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 Rally organizers carry away props following a protest outside the Federal Communication Commission building against the end of net neutralityrules December 14, 2017 in Washington, DC.

Rally organizers carry away props following a protest outside the Federal Communications Commission building against the end of net neutrality rules December 14, 2017 in Washington, D.C. (Photo: Chip Somodevilla/Getty Images)

Open Internet Victory as Telecom Giants Give Up Net Neutrality Fight in California

Despite the good development, said one advocate, "the effort to enact net neutrality rules nationwide must continue."

Andrea Germanos

Associations representing the telecommunications industry on Wednesday dropped their legal fight to block California's "gold standard" net neutrality law following a string of losses in federal courts.

"With this victory, we've secured a free and open internet for California's 40 million residents once and for all."

The stipulation of dismissal was filed in the U.S. District Court for the Eastern District of California, bringing to an end a yearslong challenge from major companies including AT&T, Verizon, and Comcast to Senate Bill 822.

Passed in 2018 despite massive spending by the telecommunications industry, the state-level bill restored the Obama-era net neutrality protections repealed by the Republican-controlled Federal Communications Commission in 2017.

Evan Greer, director of Fight for the Future, called the development a "huge win for digital rights and the open web."

"Following multiple defeats in court, internet service providers have abandoned this effort to block enforcement of California's net neutrality law," said state Attorney General Rob Bonta. "With this victory, we've secured a free and open internet for California's 40 million residents once and for all."

In a statement calling the lawsuit's withdrawal "a historic win for Californians and the open internet," Barbara van Schewick, professor of law at Stanford University and director of its law school's Center for Internet and Society, referenced the industry groups' court losses, the latest of which occurred last month when the U.S. Court of Appeals for the 9th Circuit unanimously rejected the ISPs' request for a hearing by all the judges on the court.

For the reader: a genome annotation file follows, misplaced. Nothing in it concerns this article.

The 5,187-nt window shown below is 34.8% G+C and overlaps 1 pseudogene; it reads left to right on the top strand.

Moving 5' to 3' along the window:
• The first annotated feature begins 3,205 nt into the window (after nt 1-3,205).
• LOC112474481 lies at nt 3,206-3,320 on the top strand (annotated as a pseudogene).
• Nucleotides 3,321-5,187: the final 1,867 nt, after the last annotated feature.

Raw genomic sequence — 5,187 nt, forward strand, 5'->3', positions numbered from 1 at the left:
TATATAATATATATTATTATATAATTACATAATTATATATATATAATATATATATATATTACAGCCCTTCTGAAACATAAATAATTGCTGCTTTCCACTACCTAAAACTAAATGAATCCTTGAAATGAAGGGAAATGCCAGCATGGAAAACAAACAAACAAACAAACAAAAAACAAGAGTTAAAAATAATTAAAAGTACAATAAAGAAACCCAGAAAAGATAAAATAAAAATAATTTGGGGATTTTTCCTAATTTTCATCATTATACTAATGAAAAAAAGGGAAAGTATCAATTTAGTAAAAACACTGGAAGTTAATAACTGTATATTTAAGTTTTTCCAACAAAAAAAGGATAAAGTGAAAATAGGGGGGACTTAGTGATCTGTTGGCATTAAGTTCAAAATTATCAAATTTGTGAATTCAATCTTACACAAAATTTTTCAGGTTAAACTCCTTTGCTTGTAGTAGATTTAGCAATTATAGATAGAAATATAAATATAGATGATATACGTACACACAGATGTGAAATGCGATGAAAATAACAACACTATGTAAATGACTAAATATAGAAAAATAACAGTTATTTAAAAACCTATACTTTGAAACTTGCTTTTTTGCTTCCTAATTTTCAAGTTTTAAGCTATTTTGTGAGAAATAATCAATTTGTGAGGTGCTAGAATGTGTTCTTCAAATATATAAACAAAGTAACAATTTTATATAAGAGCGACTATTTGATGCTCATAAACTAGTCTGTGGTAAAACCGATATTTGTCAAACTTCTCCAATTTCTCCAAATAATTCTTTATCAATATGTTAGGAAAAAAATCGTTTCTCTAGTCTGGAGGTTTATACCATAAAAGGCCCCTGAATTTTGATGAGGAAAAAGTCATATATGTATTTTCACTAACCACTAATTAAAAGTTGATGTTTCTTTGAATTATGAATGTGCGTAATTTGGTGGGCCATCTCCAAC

"After losing three times in federal court," said van Schewick, "the ISPs have finally realized that they can't overturn California's net neutrality law and that they should just stop trying."

"Californians are protected by the best state net neutrality law in the country," she added, and that "thanks to the law's lead author, Sen. Scott Wiener, who fought tenaciously on its behalf, California's law restores all the crucial protections the Trump FCC abolished in 2017 and is a model bill for other states.”

John Bergmayer, legal director at Public Knowledge, also welcomed the lawsuit's withdrawal as "great news."

However, he added, "the effort to enact net neutrality rules nationwide must continue," which means "the Senate must act to ensure we have a full Federal Communications Commission that can restore these important consumer protections for all Americans."

Other open internet defenders have recently urged Senate confirmation of President Joe Biden's nominee to fill the empty and tie-breaking seat on the FCC, Gigi Sohn.

The founder of Public Knowledge and a strong net neutrality defender, Sohn has faced what her advocates call a telecommunications-backed "dishonest astroturf campaign" to thwart her confirmation.

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